What To Do When Someone Gives You A Giant Squid

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In March 2004, Jon Ablett got a call asking him if he wanted a giant squid.

The call came from the fisheries department in the Falkland Islands. Some local fishermen had accidentally trapped a massive, bright magenta squid in their nets 2km off the coast, dragged it on to their boat, and now didn't know what to do with it. They wanted to know if the Natural History Museum would take it off their hands, because what the hell else are you supposed to do when there's a giant squid on your boat instead of in the sea.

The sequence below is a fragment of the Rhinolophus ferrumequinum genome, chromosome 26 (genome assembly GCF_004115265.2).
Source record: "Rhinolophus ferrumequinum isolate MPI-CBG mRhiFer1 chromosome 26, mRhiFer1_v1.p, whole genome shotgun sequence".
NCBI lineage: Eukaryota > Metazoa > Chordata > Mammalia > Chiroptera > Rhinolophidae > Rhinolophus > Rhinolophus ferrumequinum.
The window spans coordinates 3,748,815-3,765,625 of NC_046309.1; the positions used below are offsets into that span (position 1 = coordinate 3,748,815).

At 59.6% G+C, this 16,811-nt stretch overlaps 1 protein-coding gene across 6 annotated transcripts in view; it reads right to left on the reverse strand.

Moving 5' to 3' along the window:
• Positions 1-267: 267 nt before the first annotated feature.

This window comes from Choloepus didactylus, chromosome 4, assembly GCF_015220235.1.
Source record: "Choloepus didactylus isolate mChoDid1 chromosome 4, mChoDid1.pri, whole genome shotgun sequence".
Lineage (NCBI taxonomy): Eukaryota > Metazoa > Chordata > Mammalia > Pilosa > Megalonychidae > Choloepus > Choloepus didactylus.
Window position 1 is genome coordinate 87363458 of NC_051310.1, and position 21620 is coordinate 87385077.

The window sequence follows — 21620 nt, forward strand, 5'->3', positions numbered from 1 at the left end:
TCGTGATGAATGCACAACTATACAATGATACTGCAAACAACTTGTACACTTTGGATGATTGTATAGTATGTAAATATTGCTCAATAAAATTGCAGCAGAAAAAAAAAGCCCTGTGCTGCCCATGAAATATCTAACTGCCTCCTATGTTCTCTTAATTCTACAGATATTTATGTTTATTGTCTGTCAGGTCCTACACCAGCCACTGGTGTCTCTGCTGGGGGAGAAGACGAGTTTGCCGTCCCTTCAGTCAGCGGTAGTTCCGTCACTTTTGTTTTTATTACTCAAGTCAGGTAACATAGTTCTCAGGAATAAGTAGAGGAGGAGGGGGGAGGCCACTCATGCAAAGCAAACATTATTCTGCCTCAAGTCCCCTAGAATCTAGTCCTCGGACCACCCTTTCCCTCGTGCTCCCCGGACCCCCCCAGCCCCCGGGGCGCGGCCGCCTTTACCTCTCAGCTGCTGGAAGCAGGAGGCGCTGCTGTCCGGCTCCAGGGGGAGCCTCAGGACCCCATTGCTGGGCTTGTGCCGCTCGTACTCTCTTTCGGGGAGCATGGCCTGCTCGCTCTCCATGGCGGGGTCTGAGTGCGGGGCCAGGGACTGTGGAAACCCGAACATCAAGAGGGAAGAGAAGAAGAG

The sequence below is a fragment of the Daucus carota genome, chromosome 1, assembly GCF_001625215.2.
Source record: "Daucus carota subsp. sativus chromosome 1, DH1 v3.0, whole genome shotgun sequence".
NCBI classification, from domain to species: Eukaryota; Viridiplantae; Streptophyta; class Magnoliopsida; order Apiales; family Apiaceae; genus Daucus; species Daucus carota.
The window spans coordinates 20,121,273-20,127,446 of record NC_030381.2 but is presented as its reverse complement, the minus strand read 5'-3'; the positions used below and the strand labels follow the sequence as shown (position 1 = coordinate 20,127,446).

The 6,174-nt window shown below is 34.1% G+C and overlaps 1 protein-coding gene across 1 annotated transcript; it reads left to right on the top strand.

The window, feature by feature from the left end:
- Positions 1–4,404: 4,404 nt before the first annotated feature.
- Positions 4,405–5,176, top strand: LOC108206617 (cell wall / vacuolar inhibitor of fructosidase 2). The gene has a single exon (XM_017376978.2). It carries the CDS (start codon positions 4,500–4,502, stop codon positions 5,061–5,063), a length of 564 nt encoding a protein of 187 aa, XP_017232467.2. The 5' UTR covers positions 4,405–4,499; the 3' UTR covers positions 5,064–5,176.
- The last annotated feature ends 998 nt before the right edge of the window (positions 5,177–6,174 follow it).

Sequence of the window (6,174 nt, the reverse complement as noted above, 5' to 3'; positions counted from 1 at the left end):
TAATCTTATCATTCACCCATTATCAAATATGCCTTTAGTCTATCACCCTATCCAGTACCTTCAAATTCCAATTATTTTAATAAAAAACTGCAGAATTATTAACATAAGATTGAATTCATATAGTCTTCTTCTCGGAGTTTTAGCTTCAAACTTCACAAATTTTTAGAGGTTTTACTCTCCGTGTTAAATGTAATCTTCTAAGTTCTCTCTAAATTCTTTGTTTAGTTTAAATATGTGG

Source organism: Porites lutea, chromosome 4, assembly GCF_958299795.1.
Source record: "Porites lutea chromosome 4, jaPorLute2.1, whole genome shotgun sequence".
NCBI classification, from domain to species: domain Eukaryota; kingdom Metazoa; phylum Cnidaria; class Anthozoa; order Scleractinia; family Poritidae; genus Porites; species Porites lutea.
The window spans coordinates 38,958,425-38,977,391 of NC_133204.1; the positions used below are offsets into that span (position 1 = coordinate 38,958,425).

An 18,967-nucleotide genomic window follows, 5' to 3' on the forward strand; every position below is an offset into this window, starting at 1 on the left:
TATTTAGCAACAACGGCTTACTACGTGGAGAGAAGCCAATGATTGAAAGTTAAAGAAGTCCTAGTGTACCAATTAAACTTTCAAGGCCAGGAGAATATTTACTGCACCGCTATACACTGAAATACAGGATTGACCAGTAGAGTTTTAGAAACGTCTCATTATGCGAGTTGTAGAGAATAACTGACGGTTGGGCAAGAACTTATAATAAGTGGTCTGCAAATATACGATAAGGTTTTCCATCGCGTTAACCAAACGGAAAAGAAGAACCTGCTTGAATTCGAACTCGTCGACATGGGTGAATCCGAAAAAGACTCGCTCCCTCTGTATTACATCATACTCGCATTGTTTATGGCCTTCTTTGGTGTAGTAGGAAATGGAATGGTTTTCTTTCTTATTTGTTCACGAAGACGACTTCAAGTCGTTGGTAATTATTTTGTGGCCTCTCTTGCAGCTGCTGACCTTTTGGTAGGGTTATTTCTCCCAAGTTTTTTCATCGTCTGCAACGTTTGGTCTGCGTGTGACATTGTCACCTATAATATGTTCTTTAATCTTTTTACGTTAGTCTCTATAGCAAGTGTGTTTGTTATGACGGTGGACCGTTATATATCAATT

Ablett is curator of molluscs at the Natural History Museum, so he gets calls about caught specimens pretty frequently – the NHM has a constantly growing research collection kept out the back in the Darwin Centre, away from the main hall – but never about a giant squid. The closest you're likely to come to a giant squid in a museum would be the undigested bits of it that scientists have picked out of the bellies of sperm whales on whaling ships, or leftover pieces that have washed ashore. Fundamentally, you just don't get calls about a giant squid that was very recently alive, in one piece, on a boat somewhere off the Falklands.

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